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Wednesday, Feb 28, 2024

Online Exclusive: ‘Magic” Offers Business Advice at the Valley Economic Summit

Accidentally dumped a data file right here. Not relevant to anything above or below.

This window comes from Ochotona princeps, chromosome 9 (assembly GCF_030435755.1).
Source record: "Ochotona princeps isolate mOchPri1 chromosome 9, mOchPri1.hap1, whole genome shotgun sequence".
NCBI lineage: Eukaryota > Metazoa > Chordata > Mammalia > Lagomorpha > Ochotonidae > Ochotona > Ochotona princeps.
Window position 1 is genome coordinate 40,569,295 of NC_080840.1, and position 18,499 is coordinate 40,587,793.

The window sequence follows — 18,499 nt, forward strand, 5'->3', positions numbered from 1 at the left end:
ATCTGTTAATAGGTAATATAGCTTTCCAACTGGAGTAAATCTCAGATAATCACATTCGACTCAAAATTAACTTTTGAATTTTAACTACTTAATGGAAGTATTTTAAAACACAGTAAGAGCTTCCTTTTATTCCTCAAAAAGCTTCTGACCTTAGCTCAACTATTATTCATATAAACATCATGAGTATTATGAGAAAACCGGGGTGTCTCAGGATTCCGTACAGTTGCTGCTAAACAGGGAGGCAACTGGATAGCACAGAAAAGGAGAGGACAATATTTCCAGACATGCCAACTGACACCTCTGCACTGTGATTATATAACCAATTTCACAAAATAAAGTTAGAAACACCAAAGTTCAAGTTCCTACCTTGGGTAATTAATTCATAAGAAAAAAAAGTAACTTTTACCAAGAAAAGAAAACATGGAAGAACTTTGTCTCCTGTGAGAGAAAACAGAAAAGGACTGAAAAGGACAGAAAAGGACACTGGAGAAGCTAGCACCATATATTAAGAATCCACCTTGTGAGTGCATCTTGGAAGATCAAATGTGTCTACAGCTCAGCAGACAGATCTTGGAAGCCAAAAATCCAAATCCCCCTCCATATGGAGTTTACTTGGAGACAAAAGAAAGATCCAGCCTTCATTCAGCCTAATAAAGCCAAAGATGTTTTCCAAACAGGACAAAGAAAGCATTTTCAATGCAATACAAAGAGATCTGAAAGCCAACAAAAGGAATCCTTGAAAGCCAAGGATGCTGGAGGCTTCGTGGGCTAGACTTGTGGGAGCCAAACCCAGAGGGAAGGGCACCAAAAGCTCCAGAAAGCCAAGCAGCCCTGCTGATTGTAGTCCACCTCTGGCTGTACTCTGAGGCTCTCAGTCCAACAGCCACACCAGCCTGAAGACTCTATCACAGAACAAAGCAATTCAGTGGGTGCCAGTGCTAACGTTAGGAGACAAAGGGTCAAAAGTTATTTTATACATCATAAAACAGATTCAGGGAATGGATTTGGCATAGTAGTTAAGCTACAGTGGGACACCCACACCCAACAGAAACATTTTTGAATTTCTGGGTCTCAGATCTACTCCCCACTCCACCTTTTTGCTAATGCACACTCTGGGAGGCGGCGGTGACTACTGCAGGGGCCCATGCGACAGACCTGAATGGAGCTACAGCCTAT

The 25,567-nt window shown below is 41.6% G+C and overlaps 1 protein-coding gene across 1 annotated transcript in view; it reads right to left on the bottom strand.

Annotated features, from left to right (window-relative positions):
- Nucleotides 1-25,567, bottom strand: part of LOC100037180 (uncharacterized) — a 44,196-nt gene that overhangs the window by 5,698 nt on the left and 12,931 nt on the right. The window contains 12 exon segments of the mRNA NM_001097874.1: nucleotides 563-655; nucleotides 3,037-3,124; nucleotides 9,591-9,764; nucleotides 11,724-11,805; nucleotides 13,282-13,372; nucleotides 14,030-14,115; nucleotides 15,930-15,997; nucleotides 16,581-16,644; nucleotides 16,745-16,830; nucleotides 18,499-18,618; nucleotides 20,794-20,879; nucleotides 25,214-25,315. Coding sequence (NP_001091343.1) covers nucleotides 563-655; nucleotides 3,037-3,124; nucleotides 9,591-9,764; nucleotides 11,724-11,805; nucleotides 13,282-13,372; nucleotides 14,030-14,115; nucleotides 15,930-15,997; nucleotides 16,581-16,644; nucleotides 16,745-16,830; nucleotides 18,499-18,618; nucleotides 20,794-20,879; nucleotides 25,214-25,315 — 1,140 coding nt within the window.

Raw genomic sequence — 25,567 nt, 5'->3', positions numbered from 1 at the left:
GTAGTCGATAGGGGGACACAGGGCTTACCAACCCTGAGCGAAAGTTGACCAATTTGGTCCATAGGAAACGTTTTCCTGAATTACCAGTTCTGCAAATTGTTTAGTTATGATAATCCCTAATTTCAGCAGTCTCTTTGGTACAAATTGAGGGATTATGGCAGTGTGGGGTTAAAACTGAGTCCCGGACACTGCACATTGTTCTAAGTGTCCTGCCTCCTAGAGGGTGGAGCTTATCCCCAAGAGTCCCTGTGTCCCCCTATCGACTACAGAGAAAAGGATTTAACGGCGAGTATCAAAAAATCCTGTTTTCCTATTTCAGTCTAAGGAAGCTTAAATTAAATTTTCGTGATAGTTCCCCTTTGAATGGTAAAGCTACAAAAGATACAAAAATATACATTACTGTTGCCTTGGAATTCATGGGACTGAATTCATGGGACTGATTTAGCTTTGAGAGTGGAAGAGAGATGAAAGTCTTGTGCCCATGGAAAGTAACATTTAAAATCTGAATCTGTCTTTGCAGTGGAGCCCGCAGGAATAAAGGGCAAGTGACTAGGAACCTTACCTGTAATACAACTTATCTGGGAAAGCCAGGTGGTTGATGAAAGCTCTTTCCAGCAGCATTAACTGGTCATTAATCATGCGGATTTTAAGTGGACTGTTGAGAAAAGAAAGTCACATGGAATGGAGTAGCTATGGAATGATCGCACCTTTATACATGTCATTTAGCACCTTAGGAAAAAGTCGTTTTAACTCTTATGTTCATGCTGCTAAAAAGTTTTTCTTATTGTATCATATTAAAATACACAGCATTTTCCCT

Athlete and business Entrepreneur Earvin “Magic” Johnson imparted a few pearls of wisdom at the fourth Annual Valley Economic Summit, nudging business owners about the importance of knowing their consumers, partnering with other companies, and “over-delivering.” “In business you’ve got to know your customer, you can’t make your business about you and your wants,” he said, during a lunch-time key note address at the Sheraton Universal Hotel on May 6. Johnson, who was introduced by Mayor Antonio Villaraigosa, chose to step down from the podium and pace among the crowded tables as he shared his business experiences. “For those who are in business or want to be in business, let me just say this: because of the economy today it’s not enough to just deliver to a company. If you want retention, you’ve got to over-deliver,” he said. “Find out what the company wants, a lot of times we want to walk in and tell them what they need. Me, I’m a listener.” Johnson who recently released his book, “32 Ways to be a Champion in Business”, spoke candidly about building his brand at the Los Angeles Lakers, and then “moving that brand into the boardroom.” “What I decided to do after wearing those tiny shorts, was find out, ‘where could I invest?’ and ‘where could I make a difference?’ and not try to go out to create demand but address demand,” he said. Johnson said he recognized that urban communities were ripe for commercial and residential developments and set out to meet those demands. For this he created the Johnson-Canyon Fund one of his multiple business ventures in order to meet some of these demands for retail, housing, quality entertainment, products and services in these communities. “When nobody believed there was any money to be made in urban America” the enterprise resulted in one of the largest private real estate funds focused solely on the development of urban properties in underserved neighborhoods, facilitating more than $2 billion in development around the city, he said. As an entrepreneur, Johnson has built a multi billion dollar business empire owning a wide variety of companies ranging from a food manufacturer to movie theaters. He has partnered with major brands like Starbucks, 24 Hour Fitness and T.G.I. Friday’s, to bring services to urban communities. He launched the non-profit organization, Magic Johnson Foundation, which promotes HIV/AIDS awareness and prevention, and provides assistance to at-risk youths and neighborhoods. “Don’t be afraid to partner,” he told his riveted audience, referencing his partnership with the Canyon real estate group. “Fifty percent of something is better than zero. A lot of times people don’t want to partner because they want 100% of everything,” he continued. “I partner. I know my skill set and I know what I do well, but I also know my weaknesses too, and so that’s why I partner with companies to make sure that where I’m weak, they’re strong.” While addressing the importance of partnerships Johnson pointed to representatives of the staffing firm Manpower sitting at a nearby table, and hinted towards a future business association. “I got you manpower, we’re going to do some things together, I’m gonna look forward to that,” he said. Speaking about the economic downturn, Johnson said he plans to make the best of it. “Good business people will adjust to this marketplace and this economy. Are we going to sit back on the fence and not invest? Not us,” he said. We’re going to take advantage of this marketplace, there’s so much to invest in right now.” He said one of his funds has about $550 million dollars in cash, and he plans to use it. “We’re being very aggressive in this tough economy because we feel we can take advantage of it because we have the cash on hand.” After his speech, the audience peppered Johnson with questions asking him if he missed playing for the Lakers, who he’d like to meet out of anyone in the world, and whether he’d consider a run for mayor of Los Angeles. Johnson said he didn’t miss playing basketball, that he would like to have dinner with President Barack Obama, and that he’d rather help the mayor than be the mayor. “God has put me in a position to affect change in urban communities, I think that’s what I’m supposed to do, I’m involved in politics but on my own terms,” he said. Before saying goodbye, Johnson, who was attending the Lakers’ game later that evening, asked his audience to cheer for his team. “They better win or I’m firing everybody,” he joked.

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